This is the one-hundred and eighty-second in a series of examinations of comic book legends and whether they are true or false. Click here for an archive of the previous one-hundred and eighty-one.
COMIC LEGEND: Marvel once did a special G.I. Joe comic made up of a comic by Todd McFarlane that was deemed unacceptable by Marvel only a few years earlier!
Reader Billy Ray asked me about this a ways back (towards the end of last year), but I could not really help him out, as I did not have the issue in question either until recently.
As it turns out, this certainly was quite an interesting situation.
Some readers might recall that Todd McFarlane was slowly breaking into Marvel Comics in the late 1980s, and among the work he did was a fill-in issue of G.I.Joe, specifically #60.
What is NOT as well known, however, is that McFarlane actually drew the NEXT issue, as well!
For whatever reason, though, McFarlane’s issue was deemed unacceptable, so venerable veteran, the late, great Marshall Rogers was brought in to draw the issue, and that was G.I. Joe #61.
Rogers WAS asked back, as he would go on to draw two more issues of G.I. Joe in the next couple of years.
By 1994, the title was no longer the top seller it was in the mid to late 80s, when it was routinely Marvel’s top selling comic book (it even had a spin-off comic, G.I. Joe Special Missions). So with #155, Marvel ended the book.
However, in the time between #61 and the book ending at #155, a funny thing had happened, the young, inexperienced fill-in artist, Todd McFarlane, had gone off and become a major comic book artist superstar!
So now, somehow, the same pages that were considered unacceptable in 1987 were good enough to be published, for the first time, in a G.I. Joe Special, coming two months AFTER the cancellation of the series!!
Here’s the Phil Gosier drawn McFarlane homage cover.
Here, for your amusement, is a side by side comparison of five pages from McFarlane’s unaccepted take on Larry Hama’s script and Marshall Rogers’ accepted one.
Rogers did seem to do a better job. EDITED TO ADD: I apologize for being unclear here – it appears as though I’m knocking McFarlane’s work, but by “better” I only meant that Rogers seemed to better match the style that G.I. Joe comics were using at the time, which was very straightforward storytelling. I think McFarlane’s work isn’t bad, and Rogers’ work actually looks quite rushed (as it almost certainly was), but I just think he achieved a more standard G.I. Joe approach, based on how the books looked like back then.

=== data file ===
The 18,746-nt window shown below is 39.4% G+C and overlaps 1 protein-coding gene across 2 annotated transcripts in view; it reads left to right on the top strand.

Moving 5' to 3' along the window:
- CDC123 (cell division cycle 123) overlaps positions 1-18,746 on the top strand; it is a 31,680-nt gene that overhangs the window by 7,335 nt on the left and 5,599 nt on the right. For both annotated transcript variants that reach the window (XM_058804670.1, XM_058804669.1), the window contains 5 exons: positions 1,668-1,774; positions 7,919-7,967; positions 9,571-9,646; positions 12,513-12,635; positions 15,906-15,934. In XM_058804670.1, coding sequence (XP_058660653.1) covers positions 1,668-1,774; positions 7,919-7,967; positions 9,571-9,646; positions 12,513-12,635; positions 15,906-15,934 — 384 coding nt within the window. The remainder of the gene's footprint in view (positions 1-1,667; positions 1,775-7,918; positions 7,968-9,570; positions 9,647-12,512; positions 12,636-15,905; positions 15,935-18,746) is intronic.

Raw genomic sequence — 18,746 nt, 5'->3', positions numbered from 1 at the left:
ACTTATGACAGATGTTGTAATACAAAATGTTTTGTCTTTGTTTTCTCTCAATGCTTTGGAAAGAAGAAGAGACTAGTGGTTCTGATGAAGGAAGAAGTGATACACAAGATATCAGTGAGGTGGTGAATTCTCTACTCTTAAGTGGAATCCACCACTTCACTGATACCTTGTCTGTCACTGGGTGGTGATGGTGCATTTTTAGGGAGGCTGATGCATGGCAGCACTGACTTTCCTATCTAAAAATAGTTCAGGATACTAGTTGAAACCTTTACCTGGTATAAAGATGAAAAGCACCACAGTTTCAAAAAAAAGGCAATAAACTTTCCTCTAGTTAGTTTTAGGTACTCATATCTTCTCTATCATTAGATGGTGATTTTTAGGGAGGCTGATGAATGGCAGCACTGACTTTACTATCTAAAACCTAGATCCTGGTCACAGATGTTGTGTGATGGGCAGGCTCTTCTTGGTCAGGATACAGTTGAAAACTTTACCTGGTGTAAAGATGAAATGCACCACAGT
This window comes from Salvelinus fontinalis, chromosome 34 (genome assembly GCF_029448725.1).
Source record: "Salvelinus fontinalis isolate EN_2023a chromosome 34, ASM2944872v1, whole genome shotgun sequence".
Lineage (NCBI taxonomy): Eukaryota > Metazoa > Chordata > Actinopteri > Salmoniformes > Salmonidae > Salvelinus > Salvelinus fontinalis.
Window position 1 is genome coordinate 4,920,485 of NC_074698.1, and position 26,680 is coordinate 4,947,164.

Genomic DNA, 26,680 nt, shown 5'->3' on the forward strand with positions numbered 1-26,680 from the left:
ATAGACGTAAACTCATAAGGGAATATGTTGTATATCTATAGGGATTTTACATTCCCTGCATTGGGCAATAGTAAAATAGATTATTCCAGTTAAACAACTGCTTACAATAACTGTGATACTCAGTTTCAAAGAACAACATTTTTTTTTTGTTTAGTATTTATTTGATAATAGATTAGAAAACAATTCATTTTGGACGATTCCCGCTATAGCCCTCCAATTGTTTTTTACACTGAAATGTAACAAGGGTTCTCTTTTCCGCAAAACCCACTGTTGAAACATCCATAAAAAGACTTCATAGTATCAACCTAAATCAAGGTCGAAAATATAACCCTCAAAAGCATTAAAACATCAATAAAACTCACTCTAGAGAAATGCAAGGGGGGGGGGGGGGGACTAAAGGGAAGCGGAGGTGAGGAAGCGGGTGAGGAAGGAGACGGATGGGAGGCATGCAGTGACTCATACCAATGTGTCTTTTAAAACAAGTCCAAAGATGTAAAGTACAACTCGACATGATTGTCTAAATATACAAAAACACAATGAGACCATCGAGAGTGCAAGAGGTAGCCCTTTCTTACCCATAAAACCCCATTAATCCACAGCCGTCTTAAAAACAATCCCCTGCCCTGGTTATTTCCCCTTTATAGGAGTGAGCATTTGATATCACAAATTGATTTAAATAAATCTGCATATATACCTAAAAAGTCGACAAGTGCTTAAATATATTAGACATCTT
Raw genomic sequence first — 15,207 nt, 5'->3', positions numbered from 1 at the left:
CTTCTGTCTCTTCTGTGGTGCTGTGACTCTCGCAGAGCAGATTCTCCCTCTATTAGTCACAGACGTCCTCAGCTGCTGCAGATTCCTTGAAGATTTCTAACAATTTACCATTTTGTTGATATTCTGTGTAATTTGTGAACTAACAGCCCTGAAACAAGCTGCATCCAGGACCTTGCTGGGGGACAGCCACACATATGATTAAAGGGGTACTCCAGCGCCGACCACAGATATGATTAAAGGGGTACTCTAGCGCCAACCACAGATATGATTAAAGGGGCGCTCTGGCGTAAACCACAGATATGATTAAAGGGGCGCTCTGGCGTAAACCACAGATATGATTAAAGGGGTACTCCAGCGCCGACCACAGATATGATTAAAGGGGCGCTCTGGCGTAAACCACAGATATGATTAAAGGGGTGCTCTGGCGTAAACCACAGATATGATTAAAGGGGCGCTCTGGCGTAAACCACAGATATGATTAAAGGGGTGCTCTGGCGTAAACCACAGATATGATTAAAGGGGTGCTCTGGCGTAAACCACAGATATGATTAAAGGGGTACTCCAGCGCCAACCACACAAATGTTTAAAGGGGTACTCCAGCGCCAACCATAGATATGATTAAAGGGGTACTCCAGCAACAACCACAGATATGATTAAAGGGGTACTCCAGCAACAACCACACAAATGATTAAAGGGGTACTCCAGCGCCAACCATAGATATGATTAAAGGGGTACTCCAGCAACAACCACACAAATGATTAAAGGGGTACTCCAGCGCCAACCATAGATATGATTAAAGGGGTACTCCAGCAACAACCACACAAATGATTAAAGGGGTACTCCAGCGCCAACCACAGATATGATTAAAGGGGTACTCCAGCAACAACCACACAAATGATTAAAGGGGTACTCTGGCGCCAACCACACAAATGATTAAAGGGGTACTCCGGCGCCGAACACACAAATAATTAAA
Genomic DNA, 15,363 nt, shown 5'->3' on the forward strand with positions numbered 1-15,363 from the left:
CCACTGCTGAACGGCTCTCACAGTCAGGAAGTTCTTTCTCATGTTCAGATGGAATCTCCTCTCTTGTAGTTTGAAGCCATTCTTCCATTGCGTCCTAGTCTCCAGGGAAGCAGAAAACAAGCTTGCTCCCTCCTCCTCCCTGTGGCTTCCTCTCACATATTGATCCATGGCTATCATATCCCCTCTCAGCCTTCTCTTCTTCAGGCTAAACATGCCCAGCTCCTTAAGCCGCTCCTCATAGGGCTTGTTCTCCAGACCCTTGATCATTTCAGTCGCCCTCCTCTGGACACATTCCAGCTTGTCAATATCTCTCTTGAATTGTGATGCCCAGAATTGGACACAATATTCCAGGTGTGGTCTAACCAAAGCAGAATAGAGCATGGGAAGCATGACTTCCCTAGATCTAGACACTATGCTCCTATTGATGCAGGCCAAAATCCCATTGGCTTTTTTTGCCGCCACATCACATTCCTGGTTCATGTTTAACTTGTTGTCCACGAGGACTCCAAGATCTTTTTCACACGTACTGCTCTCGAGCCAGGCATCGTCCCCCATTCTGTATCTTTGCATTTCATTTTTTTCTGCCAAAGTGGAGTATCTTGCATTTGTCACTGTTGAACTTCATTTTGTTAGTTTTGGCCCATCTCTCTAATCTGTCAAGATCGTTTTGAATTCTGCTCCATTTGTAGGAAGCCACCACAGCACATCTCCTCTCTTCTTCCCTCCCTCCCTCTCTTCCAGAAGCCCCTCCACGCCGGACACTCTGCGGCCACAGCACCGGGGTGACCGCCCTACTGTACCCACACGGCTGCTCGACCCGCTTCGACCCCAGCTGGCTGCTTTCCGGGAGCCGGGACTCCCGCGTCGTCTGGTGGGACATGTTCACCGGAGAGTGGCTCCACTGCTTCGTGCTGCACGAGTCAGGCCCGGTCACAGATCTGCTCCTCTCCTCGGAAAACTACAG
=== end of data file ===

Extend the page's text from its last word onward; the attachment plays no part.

All in all, though, it’s a weird situation through and through.
Thanks to Billy Ray for the suggestion!
Now, for something a bit different this week.
I’ve gotten enough suggestions involving Madelyne Pryor that I could get four or more urban legends just out of covering the story behind her creation and subsequent usage, but at the same time, it is a bit difficult to answer ONE of them without, in effect, answering ALL of them, so I’m just going to answer all of them at once here.
COMIC LEGEND: The Madelyne Pryor in Avengers Annual #10 was the first appearance of the Madelyne Pryor who married Cyclops.
As has been established in more than one installment of Comic Book Legends Revealed (here and here, for two), Chris Claremont likes to work in the names of people he’s fond of into his comics. I think it’s a neat little thing he does.
However, his fondness for doing this has led to some confusion when it comes to Madelyne Pryor’s origins.
Claremont was a fan of the folk band, Steeleye Span, and of their popular lead singer, Maddy Prior.
I do not believe Claremont was a personal acquaintance with Ms. Prior, but I could be wrong there.
In either case, in the pages of Avengers Annual #10 (one of the first comics written specifically to address what a writer found to be a bad story by a different writer – in this case, Claremont addressing his distaste for how Carol Danvers was written out of the Avengers), Claremont featured a young girl named Madelyne Pryor as a minor background character.
A few years later, Claremont introduced a new character named Madelyne Pryor as a love interest for Scott Summers, Cyclops.
The two characters were not meant to be the same people – just the same name. That said, I’m sure someone will ultimately come up with a way for them to be the same person. Claremont actually even joked about the confusion in an issue where he had the little girl show up again (wearing the same clothes) as a mental manifestation by Pryor, while singing one of Steeleye Span’s more popular songs!
A helpful reader sent me the pages featuring that mental manifestation, from Uncanny X-Men #238 by Claremont and Marc Silvestri, as the seeds for Inferno were being planted….
Fans also freaked out at the time, thinking that Madelyne Pryor was just Jean Grey returned with amnesia. Chris Claremont has always insisted that that was not the case, that Madelyne was always her own unique character who just happened to look like Jean. That, of course, didn’t turn out to be the case in the end, but that was not Claremont’s original intent.
Okay, that’s it for this week!
Feel free (heck, I implore you!) to write in with your suggestions for future installments! My e-mail address is firstname.lastname@example.org.
See you next week!